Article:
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Italy’s competition watchdog has launched an antitrust investigation into the local arms of some of the US and Europe’s biggest wine bottle producers, after Italian winemakers complained about a “possible cartel” among manufacturers.
The watchdog AGCM said in a statement that initial evidence pointed to the “existence of a possible anti-competition agreement . . . to set the price of glass wine bottles in a co-ordinated manner” in violation of EU rules.
Companies under scrutiny include Italian subsidiaries of France’s Verallia, the world’s third-largest producer of glass for food and beverage packaging; US-based Berlin Packaging and O-I European Packaging; Austria’s Vetropak; and Italian bottle makers Zignago Vetro and Bormioli Luigi. Together they produce most of the wine bottles used in Italy.
According to the AGCM statement, the probe was triggered by complaints this year from Filiera Italia, a foundation dedicated to protecting “Made in Italy” food and wine; Bottega, which makes Prosecco, grappa, liquors and other alcoholic beverages; and an anonymous whistleblower. The complaints pointed to a “potential cartel among bottle makers”, which raised prices in Italy after Russia’s invasion of Ukraine.
The anonymous whistleblower noted that emails and letters sent by different bottle producers to customers in Italy “used very similar wording” – citing exponential increases in the costs of energy and raw materials – to justify virtually identical price increases in March and again in September last year.
64%Increase in glass bottle prices by August this year compared to end of 2021
While glassmaking is highly energy intensive and the industry has faced rising fuel prices, bottle prices remain elevated despite subsequent sharp falls in energy costs.
According to Italy’s official statistical agency ISTAT, glass bottle prices in August this year were nearly 64 per cent higher than at the end of 2021.
“In the last 18 months, the price of the glass [bottles] has grown dramatically in a way that has never happened in the past 50 years,” said Bottega chief executive Sandro Bottega, whose company operates 30 Bottega Prosecco Bars at airports and hotels around the world as well as making wine.
“We have never been given a specific, mathematical or logical explanation,” said Bottega, calling the current prices “not proportional to the price of energy”.
Filiera Italia said the price rises were not justified by production costs and raised the prospect of “market speculation”.
“We received many reports from our members about this very high glass price despite lower energy costs,” said Filiera Italia chief executive Luigi Pio Scordamaglia. “This is a sensitive issue for us, not only for wine. We are involved in trying to control food inflation.”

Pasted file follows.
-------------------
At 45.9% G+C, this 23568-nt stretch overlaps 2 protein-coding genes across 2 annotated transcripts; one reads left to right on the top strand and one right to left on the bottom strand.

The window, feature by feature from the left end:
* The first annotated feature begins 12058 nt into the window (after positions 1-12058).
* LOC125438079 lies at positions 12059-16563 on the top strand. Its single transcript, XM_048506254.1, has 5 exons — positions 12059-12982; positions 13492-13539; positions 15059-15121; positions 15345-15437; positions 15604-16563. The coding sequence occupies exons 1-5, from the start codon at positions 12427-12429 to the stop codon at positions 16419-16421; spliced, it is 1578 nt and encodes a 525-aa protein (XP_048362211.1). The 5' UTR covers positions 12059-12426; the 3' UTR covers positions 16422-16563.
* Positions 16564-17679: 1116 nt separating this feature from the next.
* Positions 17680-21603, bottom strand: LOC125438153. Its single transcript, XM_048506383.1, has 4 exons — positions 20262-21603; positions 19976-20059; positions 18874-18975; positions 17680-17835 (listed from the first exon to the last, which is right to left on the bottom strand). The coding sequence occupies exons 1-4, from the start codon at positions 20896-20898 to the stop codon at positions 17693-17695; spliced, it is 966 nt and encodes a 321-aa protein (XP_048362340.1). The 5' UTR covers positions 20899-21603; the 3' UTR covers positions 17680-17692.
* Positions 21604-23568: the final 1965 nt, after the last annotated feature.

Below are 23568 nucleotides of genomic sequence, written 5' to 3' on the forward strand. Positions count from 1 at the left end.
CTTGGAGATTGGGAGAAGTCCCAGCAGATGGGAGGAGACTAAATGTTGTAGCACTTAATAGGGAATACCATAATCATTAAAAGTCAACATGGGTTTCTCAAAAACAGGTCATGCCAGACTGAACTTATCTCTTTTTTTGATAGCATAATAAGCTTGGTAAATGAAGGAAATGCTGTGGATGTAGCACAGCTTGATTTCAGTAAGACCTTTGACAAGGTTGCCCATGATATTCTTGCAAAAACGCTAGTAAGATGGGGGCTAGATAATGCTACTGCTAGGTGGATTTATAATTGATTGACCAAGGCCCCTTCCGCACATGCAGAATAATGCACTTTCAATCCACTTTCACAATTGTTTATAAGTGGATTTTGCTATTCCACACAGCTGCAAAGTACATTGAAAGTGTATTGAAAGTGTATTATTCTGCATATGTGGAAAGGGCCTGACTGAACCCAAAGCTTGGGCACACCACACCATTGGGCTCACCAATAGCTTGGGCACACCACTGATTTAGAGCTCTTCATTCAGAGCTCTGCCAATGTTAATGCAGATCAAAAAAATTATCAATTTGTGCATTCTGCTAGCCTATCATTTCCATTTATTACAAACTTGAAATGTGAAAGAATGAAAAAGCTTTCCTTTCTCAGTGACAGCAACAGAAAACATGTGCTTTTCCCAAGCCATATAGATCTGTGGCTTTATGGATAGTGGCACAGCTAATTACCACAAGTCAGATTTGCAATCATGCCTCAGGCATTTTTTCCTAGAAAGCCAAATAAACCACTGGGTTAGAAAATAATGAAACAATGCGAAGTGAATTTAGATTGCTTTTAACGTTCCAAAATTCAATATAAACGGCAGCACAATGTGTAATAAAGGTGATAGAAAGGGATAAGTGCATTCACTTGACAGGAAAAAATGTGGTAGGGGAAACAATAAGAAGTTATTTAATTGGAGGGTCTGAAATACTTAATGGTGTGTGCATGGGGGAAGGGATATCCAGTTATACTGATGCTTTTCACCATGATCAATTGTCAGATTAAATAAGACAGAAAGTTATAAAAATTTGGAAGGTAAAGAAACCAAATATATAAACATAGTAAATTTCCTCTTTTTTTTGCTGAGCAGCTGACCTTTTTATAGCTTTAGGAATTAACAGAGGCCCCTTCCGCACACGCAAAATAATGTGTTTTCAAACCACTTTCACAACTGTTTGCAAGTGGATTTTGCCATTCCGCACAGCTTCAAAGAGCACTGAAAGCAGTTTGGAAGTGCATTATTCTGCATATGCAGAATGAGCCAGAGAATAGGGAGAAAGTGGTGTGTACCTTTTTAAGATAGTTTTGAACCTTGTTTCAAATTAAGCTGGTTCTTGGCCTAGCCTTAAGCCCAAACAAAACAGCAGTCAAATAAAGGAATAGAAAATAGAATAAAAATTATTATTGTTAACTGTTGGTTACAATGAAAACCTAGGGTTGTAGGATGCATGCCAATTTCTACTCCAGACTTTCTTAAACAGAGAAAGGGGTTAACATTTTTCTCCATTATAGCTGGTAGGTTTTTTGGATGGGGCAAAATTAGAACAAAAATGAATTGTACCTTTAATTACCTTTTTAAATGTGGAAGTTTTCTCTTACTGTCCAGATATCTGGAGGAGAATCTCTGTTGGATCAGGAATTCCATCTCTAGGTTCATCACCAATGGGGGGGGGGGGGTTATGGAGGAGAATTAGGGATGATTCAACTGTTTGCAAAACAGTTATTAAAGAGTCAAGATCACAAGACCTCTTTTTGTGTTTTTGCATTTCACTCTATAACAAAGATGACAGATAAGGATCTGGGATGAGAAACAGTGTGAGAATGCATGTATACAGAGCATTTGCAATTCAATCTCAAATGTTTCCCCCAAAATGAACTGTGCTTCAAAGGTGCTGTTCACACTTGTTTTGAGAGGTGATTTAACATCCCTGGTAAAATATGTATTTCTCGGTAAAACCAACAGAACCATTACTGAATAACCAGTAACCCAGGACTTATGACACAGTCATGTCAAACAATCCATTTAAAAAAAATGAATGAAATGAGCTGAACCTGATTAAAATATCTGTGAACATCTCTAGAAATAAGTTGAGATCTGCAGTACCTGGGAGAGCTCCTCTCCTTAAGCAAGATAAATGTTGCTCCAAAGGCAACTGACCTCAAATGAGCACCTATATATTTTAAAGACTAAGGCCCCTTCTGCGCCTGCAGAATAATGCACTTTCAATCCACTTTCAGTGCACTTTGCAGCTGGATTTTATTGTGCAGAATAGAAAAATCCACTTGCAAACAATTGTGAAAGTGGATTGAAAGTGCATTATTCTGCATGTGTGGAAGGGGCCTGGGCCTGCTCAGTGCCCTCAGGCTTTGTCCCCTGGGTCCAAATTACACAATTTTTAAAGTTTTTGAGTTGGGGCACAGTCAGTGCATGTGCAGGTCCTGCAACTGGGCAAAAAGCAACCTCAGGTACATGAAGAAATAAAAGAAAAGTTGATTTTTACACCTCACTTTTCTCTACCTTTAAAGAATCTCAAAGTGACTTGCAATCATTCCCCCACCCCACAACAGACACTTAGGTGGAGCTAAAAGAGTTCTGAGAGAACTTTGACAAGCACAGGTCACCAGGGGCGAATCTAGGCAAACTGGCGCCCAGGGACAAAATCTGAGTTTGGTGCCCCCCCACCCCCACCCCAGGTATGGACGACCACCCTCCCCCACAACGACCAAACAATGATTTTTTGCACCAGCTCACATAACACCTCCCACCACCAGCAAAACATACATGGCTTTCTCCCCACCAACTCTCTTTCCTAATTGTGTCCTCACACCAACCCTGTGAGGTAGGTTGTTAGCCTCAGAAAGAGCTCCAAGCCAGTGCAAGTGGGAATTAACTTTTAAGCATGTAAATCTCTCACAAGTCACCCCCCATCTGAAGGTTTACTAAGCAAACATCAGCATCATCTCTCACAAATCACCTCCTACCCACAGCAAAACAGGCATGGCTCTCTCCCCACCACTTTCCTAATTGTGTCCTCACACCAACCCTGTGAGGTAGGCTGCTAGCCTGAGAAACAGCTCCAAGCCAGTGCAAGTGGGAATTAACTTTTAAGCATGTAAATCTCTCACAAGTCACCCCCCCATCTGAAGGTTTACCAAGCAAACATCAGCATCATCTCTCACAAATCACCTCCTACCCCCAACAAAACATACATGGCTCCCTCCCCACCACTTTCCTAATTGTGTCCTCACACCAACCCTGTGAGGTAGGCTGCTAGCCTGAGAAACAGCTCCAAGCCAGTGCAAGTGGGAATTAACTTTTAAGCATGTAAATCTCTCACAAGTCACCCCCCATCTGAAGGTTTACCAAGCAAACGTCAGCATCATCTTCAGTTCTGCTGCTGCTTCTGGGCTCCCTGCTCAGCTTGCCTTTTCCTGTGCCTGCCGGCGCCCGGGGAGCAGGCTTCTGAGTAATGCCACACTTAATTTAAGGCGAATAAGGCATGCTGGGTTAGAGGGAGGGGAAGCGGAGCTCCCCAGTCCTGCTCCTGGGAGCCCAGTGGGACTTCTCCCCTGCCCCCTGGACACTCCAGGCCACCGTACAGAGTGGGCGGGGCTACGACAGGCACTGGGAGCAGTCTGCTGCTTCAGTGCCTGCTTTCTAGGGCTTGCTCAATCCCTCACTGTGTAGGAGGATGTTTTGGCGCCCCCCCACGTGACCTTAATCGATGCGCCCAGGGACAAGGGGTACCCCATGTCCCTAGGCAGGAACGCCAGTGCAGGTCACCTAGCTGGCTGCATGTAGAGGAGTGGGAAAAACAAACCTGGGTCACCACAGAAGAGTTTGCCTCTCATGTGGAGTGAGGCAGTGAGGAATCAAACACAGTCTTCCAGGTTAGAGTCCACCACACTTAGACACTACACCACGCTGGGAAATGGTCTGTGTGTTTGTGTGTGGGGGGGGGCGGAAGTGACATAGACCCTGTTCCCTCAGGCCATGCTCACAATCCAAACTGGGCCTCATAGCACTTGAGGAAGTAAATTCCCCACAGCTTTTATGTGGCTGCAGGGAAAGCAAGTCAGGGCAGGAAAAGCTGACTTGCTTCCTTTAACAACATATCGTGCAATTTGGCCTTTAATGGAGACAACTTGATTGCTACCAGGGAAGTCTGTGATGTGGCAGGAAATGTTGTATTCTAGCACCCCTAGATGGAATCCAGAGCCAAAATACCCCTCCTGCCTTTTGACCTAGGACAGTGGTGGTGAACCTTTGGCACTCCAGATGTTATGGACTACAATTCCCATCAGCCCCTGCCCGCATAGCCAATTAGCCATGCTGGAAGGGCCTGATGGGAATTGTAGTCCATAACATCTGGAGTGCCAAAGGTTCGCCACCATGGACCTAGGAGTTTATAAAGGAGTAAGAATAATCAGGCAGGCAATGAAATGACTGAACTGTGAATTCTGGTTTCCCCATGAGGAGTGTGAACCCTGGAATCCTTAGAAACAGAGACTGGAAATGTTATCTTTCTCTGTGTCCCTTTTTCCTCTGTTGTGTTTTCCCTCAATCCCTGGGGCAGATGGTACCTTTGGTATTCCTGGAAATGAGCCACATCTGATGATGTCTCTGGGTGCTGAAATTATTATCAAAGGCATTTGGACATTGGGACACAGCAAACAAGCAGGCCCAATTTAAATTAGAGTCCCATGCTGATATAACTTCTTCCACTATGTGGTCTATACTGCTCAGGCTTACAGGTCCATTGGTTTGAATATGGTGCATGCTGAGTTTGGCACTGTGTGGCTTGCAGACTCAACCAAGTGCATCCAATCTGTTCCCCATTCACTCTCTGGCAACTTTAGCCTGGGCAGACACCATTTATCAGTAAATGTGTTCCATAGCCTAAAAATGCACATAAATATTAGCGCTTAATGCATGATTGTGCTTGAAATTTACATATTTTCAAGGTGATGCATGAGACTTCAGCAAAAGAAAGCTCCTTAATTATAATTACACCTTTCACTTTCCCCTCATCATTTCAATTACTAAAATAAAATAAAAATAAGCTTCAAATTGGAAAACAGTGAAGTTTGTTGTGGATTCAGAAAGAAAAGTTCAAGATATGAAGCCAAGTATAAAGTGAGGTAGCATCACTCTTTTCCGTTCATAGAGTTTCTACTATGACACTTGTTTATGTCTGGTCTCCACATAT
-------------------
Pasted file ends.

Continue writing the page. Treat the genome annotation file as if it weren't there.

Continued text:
The antitrust probe comes as Italian wineries face mounting pressure after extreme weather and fungal disease took a heavy toll on local vineyards, resulting in an estimated 12 per cent drop in wine production this year compared with 2022. Italy exported around €7.8bn-worth of wine in 2022.
In its preliminary examination, the AGCM found evidence of “at least, co-ordination of commercial strategies” by the bottle makers since at least 2022, which resulted in synchronised price increases that were “not justified by the rise in raw materials costs”.
It said the price rises continued in the first half of 2023, even as manufacturers’ energy costs fell, pointing to “an alteration in the competitive dynamics between the major companies operating in the market” and a potential “agreement or concerted practice” aimed at preventing genuine price competition.
Assovetro, the Italian association representing glass bottle makers – including those named in the antitrust action, did not respond to requests for comment.
In a statement sent to the Financial Times, Verallia said it would co-operate with the probe and that it was confident it “can clarify the legitimacy of its position”. It added: “Compliance with the rules on competition is at the centre of our attention.”
Berlin Packaging Italy told the FT in a statement that it “complies with all applicable laws, did not engage in any wrongdoing, and is fully co-operating with the competition authority”.
Additional reporting by Giuliana Ricozzi in Rome
This story has been updated after publication to add a statement from Berlin Packaging Italy